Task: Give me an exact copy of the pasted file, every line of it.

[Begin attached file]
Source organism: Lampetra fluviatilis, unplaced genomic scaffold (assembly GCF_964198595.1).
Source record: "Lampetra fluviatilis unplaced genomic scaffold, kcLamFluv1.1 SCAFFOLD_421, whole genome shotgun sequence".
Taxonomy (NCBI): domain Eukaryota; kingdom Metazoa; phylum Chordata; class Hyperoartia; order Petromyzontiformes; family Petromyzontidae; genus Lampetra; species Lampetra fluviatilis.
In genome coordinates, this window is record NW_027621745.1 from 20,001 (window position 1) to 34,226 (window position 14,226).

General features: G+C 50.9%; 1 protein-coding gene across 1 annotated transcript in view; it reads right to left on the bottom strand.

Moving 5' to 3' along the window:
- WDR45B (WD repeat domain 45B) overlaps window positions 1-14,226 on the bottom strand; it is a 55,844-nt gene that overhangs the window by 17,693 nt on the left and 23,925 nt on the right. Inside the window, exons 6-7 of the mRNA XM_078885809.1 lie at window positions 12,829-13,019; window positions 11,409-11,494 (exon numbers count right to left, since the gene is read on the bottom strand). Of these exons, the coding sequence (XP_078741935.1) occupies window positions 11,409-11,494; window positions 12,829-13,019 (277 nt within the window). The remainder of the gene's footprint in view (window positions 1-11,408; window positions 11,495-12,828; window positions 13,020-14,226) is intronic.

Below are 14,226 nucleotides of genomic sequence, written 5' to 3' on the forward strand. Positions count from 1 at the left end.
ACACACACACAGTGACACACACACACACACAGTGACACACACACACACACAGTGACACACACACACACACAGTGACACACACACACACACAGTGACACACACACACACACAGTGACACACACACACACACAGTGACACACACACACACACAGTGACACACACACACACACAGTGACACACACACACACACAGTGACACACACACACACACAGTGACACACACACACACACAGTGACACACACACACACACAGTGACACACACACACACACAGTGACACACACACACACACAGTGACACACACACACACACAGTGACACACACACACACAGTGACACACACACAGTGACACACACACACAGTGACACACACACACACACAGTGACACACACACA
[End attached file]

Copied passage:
Source organism: Lampetra fluviatilis, unplaced genomic scaffold (assembly GCF_964198595.1).
Source record: "Lampetra fluviatilis unplaced genomic scaffold, kcLamFluv1.1 SCAFFOLD_421, whole genome shotgun sequence".
Taxonomy (NCBI): domain Eukaryota; kingdom Metazoa; phylum Chordata; class Hyperoartia; order Petromyzontiformes; family Petromyzontidae; genus Lampetra; species Lampetra fluviatilis.
In genome coordinates, this window is record NW_027621745.1 from 20,001 (window position 1) to 34,226 (window position 14,226).

General features: G+C 50.9%; 1 protein-coding gene across 1 annotated transcript in view; it reads right to left on the bottom strand.

Moving 5' to 3' along the window:
- WDR45B (WD repeat domain 45B) overlaps window positions 1-14,226 on the bottom strand; it is a 55,844-nt gene that overhangs the window by 17,693 nt on the left and 23,925 nt on the right. Inside the window, exons 6-7 of the mRNA XM_078885809.1 lie at window positions 12,829-13,019; window positions 11,409-11,494 (exon numbers count right to left, since the gene is read on the bottom strand). Of these exons, the coding sequence (XP_078741935.1) occupies window positions 11,409-11,494; window positions 12,829-13,019 (277 nt within the window). The remainder of the gene's footprint in view (window positions 1-11,408; window positions 11,495-12,828; window positions 13,020-14,226) is intronic.

Below are 14,226 nucleotides of genomic sequence, written 5' to 3' on the forward strand. Positions count from 1 at the left end.
ACACACACACAGTGACACACACACACACACAGTGACACACACACACACACAGTGACACACACACACACACAGTGACACACACACACACACAGTGACACACACACACACACAGTGACACACACACACACACAGTGACACACACACACACACAGTGACACACACACACACACAGTGACACACACACACACACAGTGACACACACACACACACAGTGACACACACACACACACAGTGACACACACACACACACAGTGACACACACACACACACAGTGACACACACACACACACAGTGACACACACACACACACAGTGACACACACACACACAGTGACACACACACAGTGACACACACACACAGTGACACACACACACACACAGTGACACACACACA